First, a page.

Dumpster Divers Are Stealing Your Information – Take Action Now!

Dumpster divers are stealing your information

Did you know that it is not illegal for people to go through your trash?

In the case of California vs. Greenwood, it was held that the Fourth Amendment does not prohibit the warrantless search and seizure of garbage left for collection outside the curtilage of a home (pp. 39-44). The Supreme Court ruled that there is no expectation of privacy or ownership once an item has been placed in a trash receptacle in a public area (for example, on the street). The court noted, “Garbage on a public street is readily accessible by animals, snoops, scavengers and other people,” and therefore it is legally considered abandoned. This ruling has been applied to both police searches and private theft cases.

In the same way that you wouldn’t leave important personal documents in the trash outside of your house, you wouldn’t leave important, professional documents (or electronics) in your company’s dumpster.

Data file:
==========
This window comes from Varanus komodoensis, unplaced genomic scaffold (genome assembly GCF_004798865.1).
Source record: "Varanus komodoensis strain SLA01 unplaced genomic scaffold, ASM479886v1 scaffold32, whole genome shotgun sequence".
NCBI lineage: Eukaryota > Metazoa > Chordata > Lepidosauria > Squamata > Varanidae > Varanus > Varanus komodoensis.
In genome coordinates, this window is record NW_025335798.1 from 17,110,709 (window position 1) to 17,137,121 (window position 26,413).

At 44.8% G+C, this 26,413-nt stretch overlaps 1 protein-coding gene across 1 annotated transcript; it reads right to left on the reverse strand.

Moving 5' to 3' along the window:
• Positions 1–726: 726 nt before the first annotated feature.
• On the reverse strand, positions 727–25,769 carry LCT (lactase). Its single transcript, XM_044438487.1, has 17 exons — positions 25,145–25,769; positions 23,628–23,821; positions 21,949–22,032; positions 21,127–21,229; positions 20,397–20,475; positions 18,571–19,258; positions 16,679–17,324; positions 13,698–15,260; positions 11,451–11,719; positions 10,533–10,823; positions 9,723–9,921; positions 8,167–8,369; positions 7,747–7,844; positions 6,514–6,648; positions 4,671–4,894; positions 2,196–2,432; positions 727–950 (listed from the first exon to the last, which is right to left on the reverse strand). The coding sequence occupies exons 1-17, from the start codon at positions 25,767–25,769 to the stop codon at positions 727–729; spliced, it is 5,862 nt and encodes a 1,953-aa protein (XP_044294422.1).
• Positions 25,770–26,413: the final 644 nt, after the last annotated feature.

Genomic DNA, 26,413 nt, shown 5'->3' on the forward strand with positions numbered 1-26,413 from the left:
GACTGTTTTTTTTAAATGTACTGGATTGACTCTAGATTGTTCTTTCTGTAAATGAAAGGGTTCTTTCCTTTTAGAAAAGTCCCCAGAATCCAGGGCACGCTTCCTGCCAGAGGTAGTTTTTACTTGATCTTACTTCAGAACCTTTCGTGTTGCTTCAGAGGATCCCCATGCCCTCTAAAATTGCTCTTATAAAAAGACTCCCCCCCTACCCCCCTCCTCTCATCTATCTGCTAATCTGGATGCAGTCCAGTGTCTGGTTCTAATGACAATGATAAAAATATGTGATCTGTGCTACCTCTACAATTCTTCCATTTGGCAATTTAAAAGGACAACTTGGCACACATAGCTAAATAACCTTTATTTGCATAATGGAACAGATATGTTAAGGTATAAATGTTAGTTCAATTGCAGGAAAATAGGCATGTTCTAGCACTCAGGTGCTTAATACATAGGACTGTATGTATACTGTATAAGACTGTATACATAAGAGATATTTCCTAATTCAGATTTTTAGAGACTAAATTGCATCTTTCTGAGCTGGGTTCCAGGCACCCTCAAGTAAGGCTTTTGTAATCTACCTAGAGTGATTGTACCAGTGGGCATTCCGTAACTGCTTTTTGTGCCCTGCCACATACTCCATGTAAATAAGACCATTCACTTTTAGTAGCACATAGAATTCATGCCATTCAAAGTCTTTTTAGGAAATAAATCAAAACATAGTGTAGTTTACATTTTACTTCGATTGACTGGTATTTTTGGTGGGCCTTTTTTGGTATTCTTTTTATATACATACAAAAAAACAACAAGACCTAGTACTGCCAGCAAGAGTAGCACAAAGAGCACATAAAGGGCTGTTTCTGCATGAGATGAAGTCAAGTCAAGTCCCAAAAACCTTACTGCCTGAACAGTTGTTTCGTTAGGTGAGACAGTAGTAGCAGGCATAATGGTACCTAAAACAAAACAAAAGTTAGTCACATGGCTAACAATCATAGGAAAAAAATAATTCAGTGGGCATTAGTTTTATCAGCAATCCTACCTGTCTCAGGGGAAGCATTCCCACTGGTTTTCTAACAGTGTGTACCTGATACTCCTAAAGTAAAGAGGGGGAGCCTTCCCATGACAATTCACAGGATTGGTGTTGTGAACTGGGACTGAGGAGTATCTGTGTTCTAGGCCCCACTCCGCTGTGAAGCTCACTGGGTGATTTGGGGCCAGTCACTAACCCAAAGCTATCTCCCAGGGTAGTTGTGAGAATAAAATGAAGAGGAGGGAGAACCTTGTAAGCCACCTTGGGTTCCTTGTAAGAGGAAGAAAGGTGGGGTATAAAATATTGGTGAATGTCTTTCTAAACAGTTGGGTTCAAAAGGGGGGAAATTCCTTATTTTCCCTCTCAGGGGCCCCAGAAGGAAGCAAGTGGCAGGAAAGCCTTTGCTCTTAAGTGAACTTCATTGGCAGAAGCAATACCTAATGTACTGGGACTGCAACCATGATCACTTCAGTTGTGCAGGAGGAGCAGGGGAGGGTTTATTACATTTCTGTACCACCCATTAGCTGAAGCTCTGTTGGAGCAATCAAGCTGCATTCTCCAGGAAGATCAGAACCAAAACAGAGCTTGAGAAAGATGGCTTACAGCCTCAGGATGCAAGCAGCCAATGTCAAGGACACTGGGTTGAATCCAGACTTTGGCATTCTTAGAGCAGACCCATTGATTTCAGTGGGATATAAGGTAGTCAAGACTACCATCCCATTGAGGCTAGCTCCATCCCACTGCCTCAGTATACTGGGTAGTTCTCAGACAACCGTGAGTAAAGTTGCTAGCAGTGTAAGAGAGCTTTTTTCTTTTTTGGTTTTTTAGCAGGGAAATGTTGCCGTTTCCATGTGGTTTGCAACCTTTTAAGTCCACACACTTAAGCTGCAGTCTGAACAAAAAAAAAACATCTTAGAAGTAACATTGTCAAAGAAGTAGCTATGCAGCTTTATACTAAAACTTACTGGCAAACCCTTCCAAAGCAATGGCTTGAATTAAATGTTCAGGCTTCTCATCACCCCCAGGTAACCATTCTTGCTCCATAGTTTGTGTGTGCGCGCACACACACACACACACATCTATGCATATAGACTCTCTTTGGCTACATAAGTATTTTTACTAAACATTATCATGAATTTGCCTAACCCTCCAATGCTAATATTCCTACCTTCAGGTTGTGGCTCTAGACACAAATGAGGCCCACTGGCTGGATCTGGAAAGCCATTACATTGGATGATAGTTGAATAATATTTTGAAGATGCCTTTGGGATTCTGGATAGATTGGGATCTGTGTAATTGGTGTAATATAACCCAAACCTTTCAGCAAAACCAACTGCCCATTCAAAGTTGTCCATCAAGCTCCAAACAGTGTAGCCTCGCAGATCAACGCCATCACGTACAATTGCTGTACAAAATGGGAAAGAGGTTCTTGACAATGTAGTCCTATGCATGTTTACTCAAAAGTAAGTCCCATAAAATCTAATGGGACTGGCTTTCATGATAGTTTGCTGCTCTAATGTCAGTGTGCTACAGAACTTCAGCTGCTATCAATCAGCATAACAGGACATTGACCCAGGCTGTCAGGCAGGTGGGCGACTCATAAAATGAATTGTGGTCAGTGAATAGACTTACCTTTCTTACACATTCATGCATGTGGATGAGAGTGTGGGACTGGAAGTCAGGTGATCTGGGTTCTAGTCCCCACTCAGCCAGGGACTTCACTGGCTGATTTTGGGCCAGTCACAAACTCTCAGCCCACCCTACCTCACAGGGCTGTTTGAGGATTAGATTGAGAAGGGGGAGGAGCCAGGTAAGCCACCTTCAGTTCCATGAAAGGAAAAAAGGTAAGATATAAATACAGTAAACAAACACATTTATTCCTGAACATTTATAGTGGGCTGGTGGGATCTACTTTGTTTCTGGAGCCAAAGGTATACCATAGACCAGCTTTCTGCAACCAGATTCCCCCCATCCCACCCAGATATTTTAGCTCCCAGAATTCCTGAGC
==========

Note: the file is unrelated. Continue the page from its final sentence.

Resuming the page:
Companies are constantly investing in new technology and in many cases, dispose of their old electronics, such as computers and tablets, in dumpsters without any thought. This is a prime opportunity for identity thieves to go dumpster diving in an attempt to acquire documents and electronics containing very valuable pieces of information. These thieves can obtain street addresses, social security numbers, email addresses, banking information, and employment history. In turn, these thieves can engage in damaging activities such as identity theft and an assortment of fraud, such as employment-related fraud, loan/bank fraud, benefits fraud, and tax fraud.

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